Aid Projects, Biological Cleaning, Building, Community Projects, Compost, Conservation, Courses/Workshops, Demonstration Sites, Education Centres, Energy Systems, Food Plants - Annual, Food Plants - Perennial, Land, Medicinal Plants, Nurseries & Propogation, Plant Systems, Rehabilitation, Soil Composition, Soil Conservation, Surveying, Swales, Urban Projects, Village Development, Waste Systems & Recycling, Waste Water, Water Harvesting — by Melissa Andrews August 23, 2012
Olive trees stand the test of time in Palestine
All images © Christopher List Photography
It was a brisk, rather harried morning when my husband, photographer Christopher List, and I set off on a trip to delve deeper into the relatively unheard of phenomenon of permaculture.
It felt like only yesterday when we’d announced to friends and family that were were going to Palestine, to study a 14-day intensive permaculture course. After discovering some of the principles of permaculture on a recent trip to SA, I knew we were in for a gruelling, yet worthwhile experience.
Relatively new to the Middle East, with permaculture projects in Saudi Arabia and in the Jordan River Valley, permaculture simply means working nature to produce a sustainable garden design, and can be used by farmers and gardeners alike.
In fact, permaculture principles can be applied to community gardens, rooftop gardens, small balconies or even just to help your pot plants flourish. Not only applicable to growing things, permaculture includes reusing and recycling as well as renewable energy. It even extends to sustainable housing. In a nutshell, permaculture entails a holistic, sustainable way of life.
A little history
Permaculture began in the 1970s in response to the oil crisis and growing food insecurity. It was developed by Bill Mollison, a wildlife biologist, who spent decades in the rainforests and deserts of Australia studying eco-systems, and witnessing their destruction.
Together with one of his students, David Holmgren, he coined the word ‘permaculture’, a contraction of ‘permanent agriculture’ and ‘permanent culture’. Through observing natural forests, Mollison noted that plants naturally group themselves in mutually-beneficial clusters.
He built upon this idea to develop an approach to agriculture and community design that seeks to place elements together that support and sustain each other, allowing us to get higher yields with less effort.
Permaculture seeks to maintain a cycle, where dead plants or leaves become mulch to protect and nurture the soil, while food waste becomes rich compost for your plants.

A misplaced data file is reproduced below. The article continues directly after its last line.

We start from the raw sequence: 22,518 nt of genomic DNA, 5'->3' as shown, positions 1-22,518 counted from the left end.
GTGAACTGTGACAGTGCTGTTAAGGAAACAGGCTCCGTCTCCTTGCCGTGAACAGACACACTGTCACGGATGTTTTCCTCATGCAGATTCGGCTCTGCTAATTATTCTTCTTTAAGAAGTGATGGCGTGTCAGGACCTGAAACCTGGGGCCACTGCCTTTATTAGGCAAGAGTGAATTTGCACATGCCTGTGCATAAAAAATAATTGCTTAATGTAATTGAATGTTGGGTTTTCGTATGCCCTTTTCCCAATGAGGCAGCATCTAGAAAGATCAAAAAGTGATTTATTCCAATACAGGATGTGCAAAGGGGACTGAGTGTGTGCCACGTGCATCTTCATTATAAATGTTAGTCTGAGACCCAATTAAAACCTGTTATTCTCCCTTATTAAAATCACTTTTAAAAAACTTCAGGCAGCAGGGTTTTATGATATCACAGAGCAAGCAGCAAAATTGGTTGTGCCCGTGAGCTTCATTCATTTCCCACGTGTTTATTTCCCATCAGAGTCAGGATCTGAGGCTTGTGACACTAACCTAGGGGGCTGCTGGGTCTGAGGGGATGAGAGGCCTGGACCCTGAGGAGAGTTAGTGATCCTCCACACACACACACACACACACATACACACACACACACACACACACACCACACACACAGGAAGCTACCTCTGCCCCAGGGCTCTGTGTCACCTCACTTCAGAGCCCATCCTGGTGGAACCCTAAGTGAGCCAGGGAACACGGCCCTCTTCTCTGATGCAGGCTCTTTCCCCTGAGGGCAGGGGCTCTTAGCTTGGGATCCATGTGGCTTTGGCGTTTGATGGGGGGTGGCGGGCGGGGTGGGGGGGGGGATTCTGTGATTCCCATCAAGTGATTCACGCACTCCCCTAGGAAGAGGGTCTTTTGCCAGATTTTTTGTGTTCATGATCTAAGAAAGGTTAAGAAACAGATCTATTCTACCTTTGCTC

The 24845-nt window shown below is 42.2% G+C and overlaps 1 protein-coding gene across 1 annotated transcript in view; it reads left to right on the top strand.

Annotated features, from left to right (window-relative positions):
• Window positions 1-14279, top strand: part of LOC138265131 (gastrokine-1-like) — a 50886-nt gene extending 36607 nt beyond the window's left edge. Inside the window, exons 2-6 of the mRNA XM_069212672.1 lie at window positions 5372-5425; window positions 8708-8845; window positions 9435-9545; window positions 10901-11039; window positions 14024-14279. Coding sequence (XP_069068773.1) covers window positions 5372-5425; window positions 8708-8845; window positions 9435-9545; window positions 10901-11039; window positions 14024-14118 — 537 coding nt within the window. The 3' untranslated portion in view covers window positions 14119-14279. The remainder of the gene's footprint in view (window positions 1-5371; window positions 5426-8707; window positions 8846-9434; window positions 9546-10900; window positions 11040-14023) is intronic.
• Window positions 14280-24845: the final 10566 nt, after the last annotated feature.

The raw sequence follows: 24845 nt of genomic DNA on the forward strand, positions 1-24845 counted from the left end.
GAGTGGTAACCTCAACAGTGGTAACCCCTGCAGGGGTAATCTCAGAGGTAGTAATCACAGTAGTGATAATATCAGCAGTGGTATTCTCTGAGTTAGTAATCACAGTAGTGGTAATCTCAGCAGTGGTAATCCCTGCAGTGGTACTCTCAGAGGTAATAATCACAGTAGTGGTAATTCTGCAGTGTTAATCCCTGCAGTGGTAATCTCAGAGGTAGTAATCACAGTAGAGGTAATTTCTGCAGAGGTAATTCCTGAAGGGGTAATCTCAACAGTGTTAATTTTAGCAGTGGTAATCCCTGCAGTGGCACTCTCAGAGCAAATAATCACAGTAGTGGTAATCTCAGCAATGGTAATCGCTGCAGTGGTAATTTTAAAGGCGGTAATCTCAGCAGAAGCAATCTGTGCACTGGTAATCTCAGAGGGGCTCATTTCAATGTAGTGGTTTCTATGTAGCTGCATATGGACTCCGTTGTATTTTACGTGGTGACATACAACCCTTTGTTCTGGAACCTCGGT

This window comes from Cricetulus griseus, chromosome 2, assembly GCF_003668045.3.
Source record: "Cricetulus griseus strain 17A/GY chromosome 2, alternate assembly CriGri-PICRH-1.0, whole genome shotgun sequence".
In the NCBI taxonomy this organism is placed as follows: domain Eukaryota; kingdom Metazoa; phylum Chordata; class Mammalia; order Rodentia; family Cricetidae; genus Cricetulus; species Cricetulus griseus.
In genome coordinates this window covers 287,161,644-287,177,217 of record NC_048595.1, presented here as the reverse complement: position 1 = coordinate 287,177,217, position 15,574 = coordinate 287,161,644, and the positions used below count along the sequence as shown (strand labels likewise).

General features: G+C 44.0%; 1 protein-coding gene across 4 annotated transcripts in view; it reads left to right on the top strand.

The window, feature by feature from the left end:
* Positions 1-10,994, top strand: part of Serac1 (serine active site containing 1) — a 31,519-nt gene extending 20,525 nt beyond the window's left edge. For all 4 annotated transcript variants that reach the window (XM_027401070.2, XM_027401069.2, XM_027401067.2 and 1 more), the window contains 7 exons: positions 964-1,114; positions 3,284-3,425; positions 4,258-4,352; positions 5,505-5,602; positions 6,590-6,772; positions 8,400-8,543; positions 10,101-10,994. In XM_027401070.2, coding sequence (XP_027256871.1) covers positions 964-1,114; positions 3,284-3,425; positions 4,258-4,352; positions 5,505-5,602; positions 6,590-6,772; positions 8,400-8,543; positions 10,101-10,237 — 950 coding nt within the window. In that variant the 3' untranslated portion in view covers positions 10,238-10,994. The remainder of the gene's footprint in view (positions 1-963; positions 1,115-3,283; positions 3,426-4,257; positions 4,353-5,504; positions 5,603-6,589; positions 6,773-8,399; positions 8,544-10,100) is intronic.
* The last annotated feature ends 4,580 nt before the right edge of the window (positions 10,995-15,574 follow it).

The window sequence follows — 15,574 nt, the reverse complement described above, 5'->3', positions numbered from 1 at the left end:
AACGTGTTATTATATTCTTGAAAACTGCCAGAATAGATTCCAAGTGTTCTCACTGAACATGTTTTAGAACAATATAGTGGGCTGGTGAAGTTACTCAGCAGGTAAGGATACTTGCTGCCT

Our teacher, Rhamis Kent, reads
the Designers’ Manual
Deterring pests naturally through using natural predators and strategic design, permaculture gardening does not use any pesticides or fertilisers. According to Bill Mollison, “we need to work with nature, not against it”.
The temperate climate of South Africa might sound ideal for this kind of activity, but permaculture can actually be applied in any kind of climate.
Eager to cement my knowledge with insights more applicable to a desert climate, I signed up for my second Permaculture Design Course (PDC), to be held at the Marda Farm in Palestine.
A PDC is a 12-14 day intensive programme based on Bill Mollison’s Permaculture: A Designers’ Manual, where you live, work and study permaculture methods.
Marda at sunset
Here and throughout the West Bank, life can be difficult for citizens who are forced to apply for permits to work and travel and suffer from high rates of unemployment.
Local villagers go home after a hard day’s work
It was late afternoon when, hot, dusty and tired, we arrived in the village of Marda, located about twenty kilometres south of Nablus in the Salfit District of the West Bank of Palestine, after an epic eight-hour journey via Jordan.
Mountainous road from Jordan to the West Bank
A village that looks virtually untouched by time, Marda is a typical farming community, dependent on agriculture for its livelihood.
Marda Village, Palestine
Marda in springtime was surrounded by rolling green hills and ancient, weather-beaten olive trees, which for thousands of years have been providing villagers with an important source of revenue.
Marda Village in Spring
I looked up to see Ariel, one of the largest Israeli settlements, which, surrounded by its high gates and razor wire, casts a shadow over the tiny village.
Israeli settlement, Ariel, overlooks Marda Village
A lively game of football briefly interrupts our passage, but the village kids quickly part to allow our taxi through, staring curiously at us as we pass.
Village kids at Marda pose for the camera during a lively game of football